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Title: Morphology and timing of submarine mass movements on the northwest British continental margin
Author: Owen, M. J.
Awarding Body: University College London (University of London)
Current Institution: University College London (University of London)
Date of Award: 2013
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A variety of factors influence the stability of submarine slopes and this thesis investigates those operating on the northwest British continental margin and Barra Fan. Through analysis of North Atlantic sector submarine mass movements, a conceptual model of continental slope failure is proposed and examined against the Peach slide case study. Situated on the eastern flank of the Rockall Trough, the Barra Fan is subject to cyclonic ocean circulation and has experienced growth since continental uplift during the mid-Pliocene. Surface and shallow-subsurface morphology of the fan is determined using pinger sub-bottom profile (paper records scanned and converted to SEGY format), sidescan sonar and multibeam echosounder data. A number of different acoustic facies are mapped, including: contourites, hemipelagites and debris flows. Analysis of gravity core 56/-10/239 identifies a debris flow containing material of glacial age and AMS ¹⁴C dating of planktonic foraminifera constrain emplacement prior to 11.9 ka cal BP. Reference to additional sediment cores located in the Barra Fan region (MD95-2006 and 56/-10/36) allows the development of a chronology for the contourites and hemipelagites interpreted during geophysical investigation. This allows constraint of two periods of slope failure during the late Pleistocene: the first between 21 and 20 ka cal BP, shortly after the British ice sheetʼs maximum advance; and the second between 12 and 11 ka cal BP at the termination of the Younger Dryas stadial. Processes similar to those on the Norwegian continental margin seem to operate on the northwest British continental margin, the morphology and setting of the Peach slide is similar to Storegga and Trænadjupet, suggesting that similar processes initiated failure. Important roles seem to be played by contouritic and glaciogenic sedimentation, producing excess pore pressure in the fanʼs sediments with fluid expulsion visible in the acoustic data.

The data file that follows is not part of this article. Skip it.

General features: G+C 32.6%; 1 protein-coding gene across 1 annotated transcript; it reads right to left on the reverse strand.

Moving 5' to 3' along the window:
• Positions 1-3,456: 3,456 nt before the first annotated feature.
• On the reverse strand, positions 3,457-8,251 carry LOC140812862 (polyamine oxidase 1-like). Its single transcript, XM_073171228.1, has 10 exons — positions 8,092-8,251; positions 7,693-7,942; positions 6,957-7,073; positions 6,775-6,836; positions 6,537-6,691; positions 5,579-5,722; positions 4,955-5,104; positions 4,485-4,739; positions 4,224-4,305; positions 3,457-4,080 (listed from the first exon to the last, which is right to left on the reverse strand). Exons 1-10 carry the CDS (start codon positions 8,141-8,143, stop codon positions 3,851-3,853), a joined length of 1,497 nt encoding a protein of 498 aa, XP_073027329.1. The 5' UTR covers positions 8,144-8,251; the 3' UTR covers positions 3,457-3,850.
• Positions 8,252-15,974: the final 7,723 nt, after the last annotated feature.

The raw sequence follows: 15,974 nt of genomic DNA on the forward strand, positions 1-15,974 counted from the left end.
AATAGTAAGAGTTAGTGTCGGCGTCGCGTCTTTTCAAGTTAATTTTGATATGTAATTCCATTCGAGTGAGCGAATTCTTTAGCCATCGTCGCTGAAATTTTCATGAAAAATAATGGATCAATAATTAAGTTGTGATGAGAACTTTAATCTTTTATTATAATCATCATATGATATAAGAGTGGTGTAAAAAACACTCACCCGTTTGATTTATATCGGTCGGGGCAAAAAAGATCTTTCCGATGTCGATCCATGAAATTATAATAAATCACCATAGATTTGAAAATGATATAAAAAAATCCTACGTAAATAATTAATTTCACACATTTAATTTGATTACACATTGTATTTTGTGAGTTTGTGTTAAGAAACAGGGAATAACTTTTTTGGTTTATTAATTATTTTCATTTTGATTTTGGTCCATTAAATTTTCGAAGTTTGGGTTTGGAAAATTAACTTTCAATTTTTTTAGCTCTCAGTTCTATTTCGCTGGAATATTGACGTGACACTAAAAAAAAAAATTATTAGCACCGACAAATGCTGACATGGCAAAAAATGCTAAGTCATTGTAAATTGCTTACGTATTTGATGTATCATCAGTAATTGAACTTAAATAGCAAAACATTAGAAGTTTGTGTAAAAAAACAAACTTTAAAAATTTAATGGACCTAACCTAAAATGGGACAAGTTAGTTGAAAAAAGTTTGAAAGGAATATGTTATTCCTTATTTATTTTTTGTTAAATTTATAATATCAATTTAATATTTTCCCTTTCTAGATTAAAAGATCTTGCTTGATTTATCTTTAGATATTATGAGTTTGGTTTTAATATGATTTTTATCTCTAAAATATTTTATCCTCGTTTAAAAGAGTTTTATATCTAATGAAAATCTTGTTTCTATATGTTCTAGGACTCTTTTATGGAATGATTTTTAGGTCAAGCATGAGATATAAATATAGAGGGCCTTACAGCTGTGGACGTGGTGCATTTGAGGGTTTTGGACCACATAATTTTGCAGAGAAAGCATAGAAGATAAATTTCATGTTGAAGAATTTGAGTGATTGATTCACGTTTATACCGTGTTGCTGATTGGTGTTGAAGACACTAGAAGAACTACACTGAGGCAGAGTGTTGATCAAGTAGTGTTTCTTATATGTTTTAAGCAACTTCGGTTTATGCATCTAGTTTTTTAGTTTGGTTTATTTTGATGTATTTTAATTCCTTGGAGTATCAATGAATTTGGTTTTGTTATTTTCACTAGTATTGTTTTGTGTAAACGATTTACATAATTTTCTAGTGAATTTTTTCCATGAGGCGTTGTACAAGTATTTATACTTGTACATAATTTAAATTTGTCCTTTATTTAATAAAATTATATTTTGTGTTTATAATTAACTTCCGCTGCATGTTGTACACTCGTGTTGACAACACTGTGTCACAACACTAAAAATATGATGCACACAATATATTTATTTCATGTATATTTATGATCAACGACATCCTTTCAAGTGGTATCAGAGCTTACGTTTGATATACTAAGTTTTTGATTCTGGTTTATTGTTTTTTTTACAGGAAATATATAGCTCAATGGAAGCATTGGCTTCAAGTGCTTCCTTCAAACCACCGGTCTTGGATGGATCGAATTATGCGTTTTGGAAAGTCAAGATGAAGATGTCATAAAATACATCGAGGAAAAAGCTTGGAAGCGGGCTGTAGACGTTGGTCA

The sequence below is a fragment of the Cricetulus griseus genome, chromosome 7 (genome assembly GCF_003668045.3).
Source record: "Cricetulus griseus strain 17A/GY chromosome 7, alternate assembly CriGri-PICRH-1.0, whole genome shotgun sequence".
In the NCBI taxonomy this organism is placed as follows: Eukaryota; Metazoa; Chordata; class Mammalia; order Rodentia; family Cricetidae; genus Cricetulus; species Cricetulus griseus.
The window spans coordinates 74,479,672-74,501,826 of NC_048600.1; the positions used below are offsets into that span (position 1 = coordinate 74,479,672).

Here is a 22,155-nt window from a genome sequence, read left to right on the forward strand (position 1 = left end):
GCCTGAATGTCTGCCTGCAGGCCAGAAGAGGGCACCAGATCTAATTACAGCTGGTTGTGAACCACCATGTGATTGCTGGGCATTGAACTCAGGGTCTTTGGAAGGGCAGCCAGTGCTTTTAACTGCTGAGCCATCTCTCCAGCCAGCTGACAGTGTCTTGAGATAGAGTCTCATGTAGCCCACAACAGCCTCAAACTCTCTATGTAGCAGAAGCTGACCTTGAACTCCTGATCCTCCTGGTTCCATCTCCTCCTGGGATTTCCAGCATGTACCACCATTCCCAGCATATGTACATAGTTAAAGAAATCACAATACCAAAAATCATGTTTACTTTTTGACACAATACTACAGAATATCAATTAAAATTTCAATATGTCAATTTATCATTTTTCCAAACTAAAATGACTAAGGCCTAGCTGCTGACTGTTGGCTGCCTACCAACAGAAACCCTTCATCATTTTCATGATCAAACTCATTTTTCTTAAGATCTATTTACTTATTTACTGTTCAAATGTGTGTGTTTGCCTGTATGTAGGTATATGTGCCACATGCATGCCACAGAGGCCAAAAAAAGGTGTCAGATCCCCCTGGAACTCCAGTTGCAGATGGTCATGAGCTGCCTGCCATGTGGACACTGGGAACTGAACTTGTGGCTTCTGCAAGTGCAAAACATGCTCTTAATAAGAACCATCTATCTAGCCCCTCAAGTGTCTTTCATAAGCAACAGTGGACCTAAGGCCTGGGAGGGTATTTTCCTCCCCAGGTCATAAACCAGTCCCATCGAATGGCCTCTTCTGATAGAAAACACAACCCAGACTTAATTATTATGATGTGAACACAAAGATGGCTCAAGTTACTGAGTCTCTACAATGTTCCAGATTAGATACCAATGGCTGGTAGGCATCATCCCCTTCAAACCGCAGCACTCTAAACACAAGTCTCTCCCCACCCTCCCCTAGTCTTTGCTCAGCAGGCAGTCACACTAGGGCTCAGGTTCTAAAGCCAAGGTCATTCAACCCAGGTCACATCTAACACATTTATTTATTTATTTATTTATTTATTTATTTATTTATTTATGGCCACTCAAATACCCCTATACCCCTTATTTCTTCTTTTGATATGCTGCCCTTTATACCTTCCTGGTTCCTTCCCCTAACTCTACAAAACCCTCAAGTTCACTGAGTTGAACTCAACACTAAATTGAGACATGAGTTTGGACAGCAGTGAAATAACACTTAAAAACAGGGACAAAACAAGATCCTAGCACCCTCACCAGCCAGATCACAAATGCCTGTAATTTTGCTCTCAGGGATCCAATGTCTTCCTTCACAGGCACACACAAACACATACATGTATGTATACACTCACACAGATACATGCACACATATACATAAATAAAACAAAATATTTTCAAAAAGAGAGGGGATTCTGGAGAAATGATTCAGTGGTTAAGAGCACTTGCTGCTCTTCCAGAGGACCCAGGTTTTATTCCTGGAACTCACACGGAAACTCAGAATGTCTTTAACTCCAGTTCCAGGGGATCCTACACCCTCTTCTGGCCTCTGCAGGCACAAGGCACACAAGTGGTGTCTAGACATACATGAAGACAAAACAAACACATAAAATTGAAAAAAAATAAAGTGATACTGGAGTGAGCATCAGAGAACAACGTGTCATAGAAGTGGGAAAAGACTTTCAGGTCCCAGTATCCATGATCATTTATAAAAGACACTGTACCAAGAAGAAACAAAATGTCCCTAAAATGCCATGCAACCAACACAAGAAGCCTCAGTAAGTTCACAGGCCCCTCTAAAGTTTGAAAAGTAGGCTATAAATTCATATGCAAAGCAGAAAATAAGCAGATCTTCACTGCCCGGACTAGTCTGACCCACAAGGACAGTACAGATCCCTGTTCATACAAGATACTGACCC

Supervisor: Maslin, M. A. ; Day, S. J. Sponsor: Not available
Qualification Name: Thesis (Ph.D.) Qualification Level: Doctoral
EThOS ID:  DOI: Not available